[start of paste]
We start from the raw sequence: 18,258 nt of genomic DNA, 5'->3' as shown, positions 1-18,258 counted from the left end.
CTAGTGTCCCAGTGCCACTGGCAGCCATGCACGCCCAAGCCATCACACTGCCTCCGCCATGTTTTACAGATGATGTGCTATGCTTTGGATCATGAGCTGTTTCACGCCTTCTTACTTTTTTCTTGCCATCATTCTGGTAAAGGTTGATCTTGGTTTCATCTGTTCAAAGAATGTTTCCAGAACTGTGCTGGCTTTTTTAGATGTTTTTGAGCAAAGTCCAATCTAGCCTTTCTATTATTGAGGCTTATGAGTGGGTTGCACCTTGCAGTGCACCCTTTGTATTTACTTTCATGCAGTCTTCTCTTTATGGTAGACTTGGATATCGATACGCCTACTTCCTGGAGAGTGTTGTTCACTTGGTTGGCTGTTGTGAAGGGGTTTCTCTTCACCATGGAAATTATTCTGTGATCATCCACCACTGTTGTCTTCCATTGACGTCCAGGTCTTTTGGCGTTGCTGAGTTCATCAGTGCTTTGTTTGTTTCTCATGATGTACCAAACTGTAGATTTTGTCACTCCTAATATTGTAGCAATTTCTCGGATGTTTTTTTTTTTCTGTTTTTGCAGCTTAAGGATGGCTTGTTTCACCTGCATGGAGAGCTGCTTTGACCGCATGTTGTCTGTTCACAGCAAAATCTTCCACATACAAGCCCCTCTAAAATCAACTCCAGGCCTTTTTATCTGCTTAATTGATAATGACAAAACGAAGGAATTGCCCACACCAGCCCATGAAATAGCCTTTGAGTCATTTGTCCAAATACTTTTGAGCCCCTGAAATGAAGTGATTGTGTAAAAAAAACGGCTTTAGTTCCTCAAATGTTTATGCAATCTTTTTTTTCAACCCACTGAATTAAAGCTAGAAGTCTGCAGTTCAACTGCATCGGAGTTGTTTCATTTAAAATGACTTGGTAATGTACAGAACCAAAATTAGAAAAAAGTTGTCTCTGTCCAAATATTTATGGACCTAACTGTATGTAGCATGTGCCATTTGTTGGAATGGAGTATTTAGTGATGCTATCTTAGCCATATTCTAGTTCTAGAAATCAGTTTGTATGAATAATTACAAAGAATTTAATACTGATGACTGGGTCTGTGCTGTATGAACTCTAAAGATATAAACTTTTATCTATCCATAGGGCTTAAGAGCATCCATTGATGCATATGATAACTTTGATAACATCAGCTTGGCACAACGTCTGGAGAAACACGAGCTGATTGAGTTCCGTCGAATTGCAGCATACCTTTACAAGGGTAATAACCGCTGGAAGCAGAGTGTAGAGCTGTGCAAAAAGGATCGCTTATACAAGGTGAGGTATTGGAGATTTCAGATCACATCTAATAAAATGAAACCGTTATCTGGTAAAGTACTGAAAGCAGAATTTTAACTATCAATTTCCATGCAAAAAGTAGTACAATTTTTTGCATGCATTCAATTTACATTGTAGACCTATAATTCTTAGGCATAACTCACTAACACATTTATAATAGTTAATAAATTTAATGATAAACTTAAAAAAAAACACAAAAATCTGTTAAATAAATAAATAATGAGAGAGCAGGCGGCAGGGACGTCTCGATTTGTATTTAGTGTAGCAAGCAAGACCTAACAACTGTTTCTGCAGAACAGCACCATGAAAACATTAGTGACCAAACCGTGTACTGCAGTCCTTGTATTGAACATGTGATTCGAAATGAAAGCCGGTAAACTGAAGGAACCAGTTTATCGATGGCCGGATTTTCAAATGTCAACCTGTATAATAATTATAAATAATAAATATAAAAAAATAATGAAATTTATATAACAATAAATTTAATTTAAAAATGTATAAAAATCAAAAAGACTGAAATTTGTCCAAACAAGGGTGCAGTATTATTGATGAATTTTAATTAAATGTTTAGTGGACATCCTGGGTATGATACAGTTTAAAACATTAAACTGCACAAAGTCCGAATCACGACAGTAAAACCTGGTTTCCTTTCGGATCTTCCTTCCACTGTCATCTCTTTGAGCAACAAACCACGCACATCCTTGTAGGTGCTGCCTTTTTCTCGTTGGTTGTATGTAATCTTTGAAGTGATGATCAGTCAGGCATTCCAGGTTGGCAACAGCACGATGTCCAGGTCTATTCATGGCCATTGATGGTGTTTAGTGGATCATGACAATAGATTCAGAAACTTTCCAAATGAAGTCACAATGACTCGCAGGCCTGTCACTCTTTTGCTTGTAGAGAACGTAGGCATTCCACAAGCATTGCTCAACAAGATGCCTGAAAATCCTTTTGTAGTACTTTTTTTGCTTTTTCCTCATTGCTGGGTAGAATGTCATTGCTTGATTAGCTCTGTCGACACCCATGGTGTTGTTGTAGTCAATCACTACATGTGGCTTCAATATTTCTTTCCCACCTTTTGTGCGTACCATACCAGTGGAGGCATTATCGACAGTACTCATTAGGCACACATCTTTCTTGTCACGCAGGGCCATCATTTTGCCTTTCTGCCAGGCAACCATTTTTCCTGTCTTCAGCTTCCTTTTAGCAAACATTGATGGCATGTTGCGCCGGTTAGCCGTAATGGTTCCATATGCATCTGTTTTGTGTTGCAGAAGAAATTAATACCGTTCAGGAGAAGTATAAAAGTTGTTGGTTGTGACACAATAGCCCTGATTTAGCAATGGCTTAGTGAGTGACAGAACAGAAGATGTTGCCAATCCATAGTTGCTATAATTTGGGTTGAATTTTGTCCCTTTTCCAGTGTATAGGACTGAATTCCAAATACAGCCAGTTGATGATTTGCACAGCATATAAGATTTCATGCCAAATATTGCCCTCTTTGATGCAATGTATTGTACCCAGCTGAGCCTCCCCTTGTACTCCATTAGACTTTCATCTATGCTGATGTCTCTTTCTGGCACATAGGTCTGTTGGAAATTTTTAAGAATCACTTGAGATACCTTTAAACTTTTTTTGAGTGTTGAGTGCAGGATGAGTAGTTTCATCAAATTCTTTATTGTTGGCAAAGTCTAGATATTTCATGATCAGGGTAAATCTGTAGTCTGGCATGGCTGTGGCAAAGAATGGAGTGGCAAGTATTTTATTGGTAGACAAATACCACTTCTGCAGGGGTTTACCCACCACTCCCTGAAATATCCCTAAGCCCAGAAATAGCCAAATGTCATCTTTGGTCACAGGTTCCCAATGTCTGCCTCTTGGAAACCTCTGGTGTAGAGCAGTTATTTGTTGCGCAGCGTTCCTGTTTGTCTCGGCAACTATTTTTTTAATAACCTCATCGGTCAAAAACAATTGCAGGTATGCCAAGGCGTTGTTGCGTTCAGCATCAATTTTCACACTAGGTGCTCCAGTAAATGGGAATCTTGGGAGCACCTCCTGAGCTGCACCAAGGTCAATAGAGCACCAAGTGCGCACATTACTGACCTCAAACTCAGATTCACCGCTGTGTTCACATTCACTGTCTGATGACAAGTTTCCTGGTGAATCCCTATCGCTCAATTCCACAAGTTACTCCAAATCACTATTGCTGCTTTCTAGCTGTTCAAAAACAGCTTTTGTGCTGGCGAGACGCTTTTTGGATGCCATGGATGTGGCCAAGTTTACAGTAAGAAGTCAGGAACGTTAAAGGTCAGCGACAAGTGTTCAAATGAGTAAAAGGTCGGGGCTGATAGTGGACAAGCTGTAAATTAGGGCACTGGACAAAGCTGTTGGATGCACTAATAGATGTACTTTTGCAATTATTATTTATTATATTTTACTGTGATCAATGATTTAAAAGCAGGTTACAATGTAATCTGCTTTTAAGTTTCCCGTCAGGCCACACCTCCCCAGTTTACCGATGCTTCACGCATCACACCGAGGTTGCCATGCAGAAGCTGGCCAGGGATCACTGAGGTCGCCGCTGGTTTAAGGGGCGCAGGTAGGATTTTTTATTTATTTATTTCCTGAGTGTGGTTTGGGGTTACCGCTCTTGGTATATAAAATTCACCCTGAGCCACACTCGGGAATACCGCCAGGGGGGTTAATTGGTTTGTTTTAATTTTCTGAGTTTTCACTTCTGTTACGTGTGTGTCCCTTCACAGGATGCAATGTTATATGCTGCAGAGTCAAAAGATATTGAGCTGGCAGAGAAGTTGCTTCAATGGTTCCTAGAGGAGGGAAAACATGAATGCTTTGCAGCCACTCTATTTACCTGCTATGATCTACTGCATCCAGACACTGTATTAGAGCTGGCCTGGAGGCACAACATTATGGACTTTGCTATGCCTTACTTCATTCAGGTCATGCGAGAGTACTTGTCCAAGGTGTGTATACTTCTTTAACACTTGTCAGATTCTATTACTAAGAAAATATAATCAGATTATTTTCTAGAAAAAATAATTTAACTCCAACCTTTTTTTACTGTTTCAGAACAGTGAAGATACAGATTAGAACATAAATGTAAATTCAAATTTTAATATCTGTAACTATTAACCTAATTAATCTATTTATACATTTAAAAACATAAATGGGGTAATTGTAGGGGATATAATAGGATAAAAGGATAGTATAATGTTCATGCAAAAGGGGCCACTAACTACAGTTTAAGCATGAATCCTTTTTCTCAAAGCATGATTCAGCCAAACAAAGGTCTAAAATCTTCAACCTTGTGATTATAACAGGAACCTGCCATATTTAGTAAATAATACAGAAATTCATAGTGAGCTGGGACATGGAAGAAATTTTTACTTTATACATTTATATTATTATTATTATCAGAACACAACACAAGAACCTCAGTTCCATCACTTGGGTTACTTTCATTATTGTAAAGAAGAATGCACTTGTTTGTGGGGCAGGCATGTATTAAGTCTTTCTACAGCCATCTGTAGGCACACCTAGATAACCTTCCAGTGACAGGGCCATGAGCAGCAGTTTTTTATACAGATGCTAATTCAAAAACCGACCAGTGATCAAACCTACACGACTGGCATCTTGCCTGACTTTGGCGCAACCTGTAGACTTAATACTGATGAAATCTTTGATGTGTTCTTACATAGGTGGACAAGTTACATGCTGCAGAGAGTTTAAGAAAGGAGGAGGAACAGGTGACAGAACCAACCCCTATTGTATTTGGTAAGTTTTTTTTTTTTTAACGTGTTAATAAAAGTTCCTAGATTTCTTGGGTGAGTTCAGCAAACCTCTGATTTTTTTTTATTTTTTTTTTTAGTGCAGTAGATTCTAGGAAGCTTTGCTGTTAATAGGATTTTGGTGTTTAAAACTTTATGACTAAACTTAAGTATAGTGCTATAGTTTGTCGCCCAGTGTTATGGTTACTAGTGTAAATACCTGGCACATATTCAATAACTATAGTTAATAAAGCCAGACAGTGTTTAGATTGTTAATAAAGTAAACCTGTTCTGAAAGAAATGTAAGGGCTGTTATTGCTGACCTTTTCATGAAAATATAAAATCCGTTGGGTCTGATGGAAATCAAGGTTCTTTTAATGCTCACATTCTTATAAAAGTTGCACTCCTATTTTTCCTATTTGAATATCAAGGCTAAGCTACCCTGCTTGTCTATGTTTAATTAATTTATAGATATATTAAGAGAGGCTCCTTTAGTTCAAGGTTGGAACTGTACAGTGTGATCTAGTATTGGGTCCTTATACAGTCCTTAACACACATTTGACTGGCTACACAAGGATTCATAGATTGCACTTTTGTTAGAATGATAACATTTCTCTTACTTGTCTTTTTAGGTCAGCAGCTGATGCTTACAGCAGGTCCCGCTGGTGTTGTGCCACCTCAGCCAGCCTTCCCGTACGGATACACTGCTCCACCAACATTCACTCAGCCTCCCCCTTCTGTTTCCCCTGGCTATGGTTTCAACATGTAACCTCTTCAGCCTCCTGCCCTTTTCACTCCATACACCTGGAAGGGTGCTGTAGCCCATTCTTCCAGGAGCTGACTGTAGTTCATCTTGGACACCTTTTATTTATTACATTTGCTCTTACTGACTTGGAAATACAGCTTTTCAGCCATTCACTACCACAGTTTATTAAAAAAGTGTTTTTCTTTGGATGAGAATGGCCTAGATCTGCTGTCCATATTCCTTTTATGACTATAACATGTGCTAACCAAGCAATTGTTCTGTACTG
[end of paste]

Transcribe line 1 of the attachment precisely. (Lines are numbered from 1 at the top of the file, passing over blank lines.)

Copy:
We start from the raw sequence: 18,258 nt of genomic DNA, 5'->3' as shown, positions 1-18,258 counted from the left end.